New Overnight Developments Abroad: Interbank Market Improved a Little Further

October 21, 2008

The dollar touched new 2008 highs against the euro of $1.3210 and Swiss franc of 1.1547/Chf.  The dollar rose 2.0% against the Australian dollar, 1.3% against the New Zealand kiwi, 0.8% against both the euro and sterling, 0.6% relative to the Canadian dollar and 0.2% versus the Swissy.  The buck fell 0.6% against the yen.

The cost of dollar funding declined in Asia.  Euroibor rates also continued to edge lower, marking the longest streak of daily declines since January. But ECB executive director Stark warned that no major breakthrough has yet occurred.  Many central banks injected funds at varying maturities: e.g., BOJ, RBA, ECB, SNB, and Bank of England.

France provided EUR 10.5 bn of funds to recapitalize banks. Paris Cac jumped 2.4% in response. German Dax and British Ftse are trading 1.1% and 0.9% higher.

Stocks in Asia closed broadly mixed.  Advancing bourses included Japan (3.3%), the Philippines (2.6%), Vietnam (2.5%), India (4.5%) and Indonesia (0.9%). Australia also rose (3.9%), but Sri Lanka (-2.3%), Hong Kong (-1.8%), South Korea (-1.0%), Singapore (also -1.0%) and China (-0.8%) closed lower.

Sovereign bond yields eased in Japan (-2 bps to 1.58% on 10-year) and Europe. A 30-year JGB auction drew the best cover ratio in two years.

Prices for oil (-0.6% to $73.77) and gold (-0.8% to $783.40) are softer.

Consumer prices in New Zealand advanced 1.5% in 3Q, resulting in the highest 12-month gain (5.1%) since 2Q90. The Reserve Bank of New Zealand as a result may not cut its cash rate by a full percentage point, but a decline of at least 75 basis points remains probable later this week.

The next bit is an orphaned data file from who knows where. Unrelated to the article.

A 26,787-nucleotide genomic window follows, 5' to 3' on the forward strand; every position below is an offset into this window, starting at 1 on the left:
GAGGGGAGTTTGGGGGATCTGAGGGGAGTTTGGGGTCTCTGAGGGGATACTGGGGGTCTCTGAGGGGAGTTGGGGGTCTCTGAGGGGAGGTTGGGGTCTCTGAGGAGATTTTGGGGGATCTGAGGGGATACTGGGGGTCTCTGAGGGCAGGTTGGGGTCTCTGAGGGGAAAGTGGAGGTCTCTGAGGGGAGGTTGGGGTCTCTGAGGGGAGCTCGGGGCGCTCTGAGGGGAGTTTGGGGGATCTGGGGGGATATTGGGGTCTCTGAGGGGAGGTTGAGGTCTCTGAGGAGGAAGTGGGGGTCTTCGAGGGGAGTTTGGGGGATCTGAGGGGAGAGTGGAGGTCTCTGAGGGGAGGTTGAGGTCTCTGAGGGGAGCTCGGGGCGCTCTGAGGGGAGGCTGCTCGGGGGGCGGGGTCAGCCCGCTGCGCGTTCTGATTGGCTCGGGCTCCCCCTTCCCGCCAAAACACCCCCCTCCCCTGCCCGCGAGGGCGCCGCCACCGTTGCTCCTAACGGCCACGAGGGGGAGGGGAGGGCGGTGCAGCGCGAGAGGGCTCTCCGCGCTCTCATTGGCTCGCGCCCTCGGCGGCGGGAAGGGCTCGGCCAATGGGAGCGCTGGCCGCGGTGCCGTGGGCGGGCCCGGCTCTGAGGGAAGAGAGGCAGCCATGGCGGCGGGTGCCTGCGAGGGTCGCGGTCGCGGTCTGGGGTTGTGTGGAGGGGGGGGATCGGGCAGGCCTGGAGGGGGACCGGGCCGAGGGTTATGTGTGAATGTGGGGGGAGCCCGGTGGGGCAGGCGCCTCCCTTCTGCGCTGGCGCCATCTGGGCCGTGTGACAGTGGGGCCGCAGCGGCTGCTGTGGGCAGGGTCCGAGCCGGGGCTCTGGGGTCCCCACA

Minutes from the October Reserve Bank of Australia meeting attributed the 100-bp rate cut to financial turmoil and a much worse global growth outlook, but it suggested that future relief will come in smaller increments.

Swiss exports tumbled 8.2% m/m in September.

In Britain, the monthly CBI industrial trends survey showed a drop in orders to -39 from -26 in September. Market analysts anticipated a score of -30. Expectations for prices and production were at their lowest levels since July 1980.

In China, corporate goods price inflation slowed to 7.0% in September from 8.2% in August and 10.3% last April. Fixed asset investment prices accelerated in 3Q and posted an on-year increase of 10.3% in January-September compared to 10.0% in 1H08.

German real construction orders fell 7.3% in the year to August, a further sign of recession.

The Bank of Canada will likely announce another rate cut at 13:00 GMT. I look for a 50-bp reduction, but a 25-bp cut is also possible. The BOC reduced its target rate to 2.5% from 3% on October 8th. Some Canadian data have turned out better than expected, e.g. growth in jobs, but exports continue to be very depressed, falling in volume terms by 1.5% in August from July and by 7.7% from August 2007. Canada is very exposed to a serious U.S. recession and had even weaker growth in 1H08 than its southern neighbor. U.S. weekly chain store sales get released today.

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